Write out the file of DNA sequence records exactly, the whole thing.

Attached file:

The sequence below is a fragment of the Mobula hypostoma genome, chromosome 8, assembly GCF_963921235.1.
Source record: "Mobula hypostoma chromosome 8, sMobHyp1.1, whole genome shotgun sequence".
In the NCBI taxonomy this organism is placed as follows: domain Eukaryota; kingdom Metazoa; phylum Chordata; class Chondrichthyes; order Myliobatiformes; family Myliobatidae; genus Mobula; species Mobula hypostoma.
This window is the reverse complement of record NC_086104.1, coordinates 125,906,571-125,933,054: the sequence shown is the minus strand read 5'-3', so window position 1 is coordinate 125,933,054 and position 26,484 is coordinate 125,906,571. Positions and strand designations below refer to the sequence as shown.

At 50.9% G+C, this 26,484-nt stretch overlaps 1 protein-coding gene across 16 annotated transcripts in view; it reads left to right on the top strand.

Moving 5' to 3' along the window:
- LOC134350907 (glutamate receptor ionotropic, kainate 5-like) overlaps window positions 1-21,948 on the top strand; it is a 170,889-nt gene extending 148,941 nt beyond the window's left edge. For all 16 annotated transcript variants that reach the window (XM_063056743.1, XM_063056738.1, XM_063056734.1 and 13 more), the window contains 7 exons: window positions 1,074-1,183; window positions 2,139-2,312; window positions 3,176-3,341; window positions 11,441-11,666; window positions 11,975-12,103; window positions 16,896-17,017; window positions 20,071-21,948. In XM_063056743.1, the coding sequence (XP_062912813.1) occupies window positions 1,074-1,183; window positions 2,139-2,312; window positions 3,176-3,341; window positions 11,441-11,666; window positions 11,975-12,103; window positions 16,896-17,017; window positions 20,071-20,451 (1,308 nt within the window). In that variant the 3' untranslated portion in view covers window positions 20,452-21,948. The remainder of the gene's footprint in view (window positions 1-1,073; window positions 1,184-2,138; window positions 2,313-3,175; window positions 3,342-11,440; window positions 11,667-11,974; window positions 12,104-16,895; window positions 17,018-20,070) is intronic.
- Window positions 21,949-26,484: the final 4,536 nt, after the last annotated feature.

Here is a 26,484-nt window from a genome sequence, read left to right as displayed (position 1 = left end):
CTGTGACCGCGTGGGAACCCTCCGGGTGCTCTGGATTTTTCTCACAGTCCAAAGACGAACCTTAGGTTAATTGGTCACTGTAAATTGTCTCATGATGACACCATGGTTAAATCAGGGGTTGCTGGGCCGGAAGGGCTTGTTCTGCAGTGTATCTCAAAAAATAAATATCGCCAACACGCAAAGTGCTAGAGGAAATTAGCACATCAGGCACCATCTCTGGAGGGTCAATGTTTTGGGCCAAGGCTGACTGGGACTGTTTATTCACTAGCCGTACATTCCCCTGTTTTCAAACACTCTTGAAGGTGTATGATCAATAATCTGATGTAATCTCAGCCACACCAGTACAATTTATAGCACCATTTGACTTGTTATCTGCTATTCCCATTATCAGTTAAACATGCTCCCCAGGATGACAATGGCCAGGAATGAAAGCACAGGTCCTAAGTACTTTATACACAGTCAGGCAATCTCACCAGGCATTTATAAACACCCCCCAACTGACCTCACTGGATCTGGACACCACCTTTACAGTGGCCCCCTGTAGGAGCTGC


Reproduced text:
The sequence below is a fragment of the Mobula hypostoma genome, chromosome 8, assembly GCF_963921235.1.
Source record: "Mobula hypostoma chromosome 8, sMobHyp1.1, whole genome shotgun sequence".
In the NCBI taxonomy this organism is placed as follows: domain Eukaryota; kingdom Metazoa; phylum Chordata; class Chondrichthyes; order Myliobatiformes; family Myliobatidae; genus Mobula; species Mobula hypostoma.
This window is the reverse complement of record NC_086104.1, coordinates 125,906,571-125,933,054: the sequence shown is the minus strand read 5'-3', so window position 1 is coordinate 125,933,054 and position 26,484 is coordinate 125,906,571. Positions and strand designations below refer to the sequence as shown.

At 50.9% G+C, this 26,484-nt stretch overlaps 1 protein-coding gene across 16 annotated transcripts in view; it reads left to right on the top strand.

Moving 5' to 3' along the window:
- LOC134350907 (glutamate receptor ionotropic, kainate 5-like) overlaps window positions 1-21,948 on the top strand; it is a 170,889-nt gene extending 148,941 nt beyond the window's left edge. For all 16 annotated transcript variants that reach the window (XM_063056743.1, XM_063056738.1, XM_063056734.1 and 13 more), the window contains 7 exons: window positions 1,074-1,183; window positions 2,139-2,312; window positions 3,176-3,341; window positions 11,441-11,666; window positions 11,975-12,103; window positions 16,896-17,017; window positions 20,071-21,948. In XM_063056743.1, the coding sequence (XP_062912813.1) occupies window positions 1,074-1,183; window positions 2,139-2,312; window positions 3,176-3,341; window positions 11,441-11,666; window positions 11,975-12,103; window positions 16,896-17,017; window positions 20,071-20,451 (1,308 nt within the window). In that variant the 3' untranslated portion in view covers window positions 20,452-21,948. The remainder of the gene's footprint in view (window positions 1-1,073; window positions 1,184-2,138; window positions 2,313-3,175; window positions 3,342-11,440; window positions 11,667-11,974; window positions 12,104-16,895; window positions 17,018-20,070) is intronic.
- Window positions 21,949-26,484: the final 4,536 nt, after the last annotated feature.

Here is a 26,484-nt window from a genome sequence, read left to right as displayed (position 1 = left end):
CTGTGACCGCGTGGGAACCCTCCGGGTGCTCTGGATTTTTCTCACAGTCCAAAGACGAACCTTAGGTTAATTGGTCACTGTAAATTGTCTCATGATGACACCATGGTTAAATCAGGGGTTGCTGGGCCGGAAGGGCTTGTTCTGCAGTGTATCTCAAAAAATAAATATCGCCAACACGCAAAGTGCTAGAGGAAATTAGCACATCAGGCACCATCTCTGGAGGGTCAATGTTTTGGGCCAAGGCTGACTGGGACTGTTTATTCACTAGCCGTACATTCCCCTGTTTTCAAACACTCTTGAAGGTGTATGATCAATAATCTGATGTAATCTCAGCCACACCAGTACAATTTATAGCACCATTTGACTTGTTATCTGCTATTCCCATTATCAGTTAAACATGCTCCCCAGGATGACAATGGCCAGGAATGAAAGCACAGGTCCTAAGTACTTTATACACAGTCAGGCAATCTCACCAGGCATTTATAAACACCCCCCAACTGACCTCACTGGATCTGGACACCACCTTTACAGTGGCCCCCTGTAGGAGCTGC